Gov. Phil Murphy and legislative leaders reached agreement on key provisions to legalize marijuana for adult recreational use, including how to tax and regulate it, and expunging past low-level marijuana offenses for certain users as a step toward social reform per reporting from Dan Munoz.

Per a press release issued by key Assembly Senate and the Governor’s office, we should expect to see the introduction of a cannabis bill within days.
Under the terms of the agreement:

• Adult-use marijuana would be subject to an excise tax of $42 per ounce, which will be imposed when marijuana is cultivated.

• Municipalities that are home to a cultivator or manufacturer would receive the revenue from a 2 percent tax on the product within their jurisdiction.

• Municipalities that are home to a wholesaler would receive the revenue from a 1 percent tax on the product within their jurisdiction.

• Municipalities that are home to a retailer would receive the revenue from a 3 percent tax on the product within their jurisdiction.

To start to address social equity concerns, the revised legislation will likely provide an expedited expungement process for individuals convicted of low-level marijuana offenses, and a separate expungement process that would automatically prevent certain marijuana offenses from being taken into account in particular areas such as education, housing and occupational licensing.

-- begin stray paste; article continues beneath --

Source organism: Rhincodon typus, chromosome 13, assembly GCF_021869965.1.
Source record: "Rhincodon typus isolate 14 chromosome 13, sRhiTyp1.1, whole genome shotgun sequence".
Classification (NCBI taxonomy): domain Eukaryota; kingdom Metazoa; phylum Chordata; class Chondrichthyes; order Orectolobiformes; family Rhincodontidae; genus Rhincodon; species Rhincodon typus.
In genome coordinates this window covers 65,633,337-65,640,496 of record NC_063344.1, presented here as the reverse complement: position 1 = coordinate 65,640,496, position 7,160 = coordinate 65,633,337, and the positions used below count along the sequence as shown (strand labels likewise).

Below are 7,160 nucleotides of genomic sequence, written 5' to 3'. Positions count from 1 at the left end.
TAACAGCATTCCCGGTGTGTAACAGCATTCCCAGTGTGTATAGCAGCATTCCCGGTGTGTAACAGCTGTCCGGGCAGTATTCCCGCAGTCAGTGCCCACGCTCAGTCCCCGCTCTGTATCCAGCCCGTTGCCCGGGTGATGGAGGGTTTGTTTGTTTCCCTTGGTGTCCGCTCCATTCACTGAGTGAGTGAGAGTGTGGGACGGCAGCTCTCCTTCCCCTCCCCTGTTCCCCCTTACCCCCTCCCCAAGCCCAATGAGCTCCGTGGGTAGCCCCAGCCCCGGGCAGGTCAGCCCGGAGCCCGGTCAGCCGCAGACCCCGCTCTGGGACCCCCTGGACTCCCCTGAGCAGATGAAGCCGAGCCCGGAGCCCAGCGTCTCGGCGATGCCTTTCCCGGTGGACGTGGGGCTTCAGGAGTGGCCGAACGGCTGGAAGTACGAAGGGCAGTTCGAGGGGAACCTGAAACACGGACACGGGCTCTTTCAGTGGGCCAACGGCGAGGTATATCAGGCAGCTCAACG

Additionally, there are a number of provisions that aim to ensure broad-based participation for women owned and minority owned businesses, low and middle-income individuals, and disadvantaged communities.

Under the proposed legislation, adult-use marijuana would be governed by a Cannabis Regulatory Commission, composed of 5 members—three appointed directly by the Governor to serve terms of at least 4 years, and 2 appointed by the Governor upon the recommendations of the speaker and Senate president.

The commission would be tasked with promulgating all regulations to govern the industry and overseeing applications for licensing of adult-use marijuana dispensaries.

-Brad A. Molotsky, Esq.

Is March the 4:20 for Adult Use Marijuana in NJ?

Is March the 4:20 for NJ recreational, adult use marijuana? Brad A. Molotsky

According to Senate President Stephen Sweeney, with budget hearings and discussions beginning to ramp up in Trenton, March 2019 is likely the last best time to act on a New Jersey marijuana-legalization bill.
In order for the Bill to move forward, Senator Sweeney confirmed his view that a vote needs to be held this month (i.e., March) in order to hold an election on a measure legalizing, regulating and taxing marijuana for adult-use.

Why March – According to the Senator, April would be a difficult month because of budget hearings and religious holidays. Then May is the actual budget discussion and focus on passage of the budget.